Bonds, Kent and 2002

Yes, the Anaheim Angels won their first World Series in one of the greatest Fall Classics ever, but the most prominent player in the seven-game tilt played for the other team. Just as he had all season long en route to his fifth NL MVP award, Barry Bonds was murdering the ball in his first and only World Series. All eyes were on the Hall-of-Famer-by-metrics as he was the most feared hitter, and maybe most feared active athlete in terms of his actual profession at the time. With each swing, it seemed as if half the sports world cheered and the other half convulsed simultaneously because of how much emotion he had inspired over the years.

With his rivalrous teammate Jeff Kent and the drama surrounding Dusty Baker’s status with the team (he left for the Chicago Cubs the next season), and the 2002 Giants were perceived as a talented ticking time bomb. The Bonds/Kent dynamic had played itself out through national and local media for some time, but it exploded in June of that season when the two had their infamous shoving match in San Diego.

Somehow, everyone else around the team didn’t let the acrimony between Bonds and Kent disrupt them entirely - Benito Santiago and Rob Nen were named All-Stars alongside Bonds, Reggie Sanders was in the middle of his “somehow he’s in the playoffs every year” flow, and the team somehow survived Livan Hernandez and Russ Ortiz at the top of the rotation thanks to Jason Schmidt excelling in his first season by the Bay. As a Wild Card, the Giants came back from a 2-1 deficit in the NLDS against a loaded 101-win Atlanta Braves before dispatching the St. Louis Cardinals - and then-ascending Albert Pujols - to get to the Series.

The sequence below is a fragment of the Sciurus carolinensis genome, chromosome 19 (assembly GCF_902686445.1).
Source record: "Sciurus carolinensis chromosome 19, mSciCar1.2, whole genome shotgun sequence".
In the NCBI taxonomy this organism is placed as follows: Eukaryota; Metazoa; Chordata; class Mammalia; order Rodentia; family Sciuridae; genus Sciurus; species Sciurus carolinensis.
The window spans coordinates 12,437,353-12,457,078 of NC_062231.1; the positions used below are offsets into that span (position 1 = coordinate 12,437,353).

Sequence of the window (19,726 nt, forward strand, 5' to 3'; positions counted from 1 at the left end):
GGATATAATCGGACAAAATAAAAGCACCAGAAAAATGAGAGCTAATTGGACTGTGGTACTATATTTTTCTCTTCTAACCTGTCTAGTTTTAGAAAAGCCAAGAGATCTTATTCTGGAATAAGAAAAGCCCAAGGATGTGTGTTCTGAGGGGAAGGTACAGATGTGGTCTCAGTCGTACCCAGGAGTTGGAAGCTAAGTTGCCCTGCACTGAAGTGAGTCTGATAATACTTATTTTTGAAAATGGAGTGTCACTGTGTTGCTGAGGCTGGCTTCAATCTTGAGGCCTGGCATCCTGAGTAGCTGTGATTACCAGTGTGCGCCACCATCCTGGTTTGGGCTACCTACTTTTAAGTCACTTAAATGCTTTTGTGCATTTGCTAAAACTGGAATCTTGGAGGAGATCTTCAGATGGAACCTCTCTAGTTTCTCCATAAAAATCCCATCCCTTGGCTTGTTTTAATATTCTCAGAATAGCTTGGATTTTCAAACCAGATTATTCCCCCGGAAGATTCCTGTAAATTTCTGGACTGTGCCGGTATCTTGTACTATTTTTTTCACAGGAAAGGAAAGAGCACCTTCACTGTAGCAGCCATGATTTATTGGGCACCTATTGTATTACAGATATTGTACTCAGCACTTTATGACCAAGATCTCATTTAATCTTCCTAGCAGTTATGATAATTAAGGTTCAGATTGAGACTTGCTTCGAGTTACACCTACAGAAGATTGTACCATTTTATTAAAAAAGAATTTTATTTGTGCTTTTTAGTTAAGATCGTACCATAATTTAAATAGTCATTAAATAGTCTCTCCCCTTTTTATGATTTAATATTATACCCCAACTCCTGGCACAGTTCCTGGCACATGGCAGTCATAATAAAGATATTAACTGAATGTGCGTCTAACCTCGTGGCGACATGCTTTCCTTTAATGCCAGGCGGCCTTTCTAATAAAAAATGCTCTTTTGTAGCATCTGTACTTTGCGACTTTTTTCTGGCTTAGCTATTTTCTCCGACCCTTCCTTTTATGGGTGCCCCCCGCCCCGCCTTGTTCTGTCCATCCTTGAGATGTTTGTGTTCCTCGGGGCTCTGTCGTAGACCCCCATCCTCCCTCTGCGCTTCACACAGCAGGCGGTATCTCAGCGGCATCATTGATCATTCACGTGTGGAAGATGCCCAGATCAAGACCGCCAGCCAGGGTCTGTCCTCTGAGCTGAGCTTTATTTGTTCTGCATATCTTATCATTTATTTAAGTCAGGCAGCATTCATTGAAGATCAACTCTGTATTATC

But of course, nothing about this season can be spoken of without looking at the PED/steroid specter around Bonds (and Santiago, who had a resurgence in the backend of his career). The screams about Bonds’ suspected use grew louder and louder as the years went on and he eventually became the all-time career home run king, but in this lone season where he’d play October baseball, there was no more talked about single athlete in America than him.

It would be interesting to hear from players and coaches about what it was like to be in the dugout, going through batting practice, hitting the road and eventually dealing with the comedown of losing the World Series and the manager over those eight-plus months. How did everyone cope with baseball’s most controversial player? Heck, how did Bonds himself see his team and that particular season, knowing change was coming? And of course, how many other times did he and Kent go after each other that year? Inquiring minds would like to know.

These are just two from the pick of hundreds of dynastic, championship or near championship teams that captured my attention like no other over the years. Certainly, you have a few of your own, so share some in the comments and let’s pray that some network executives are reading this.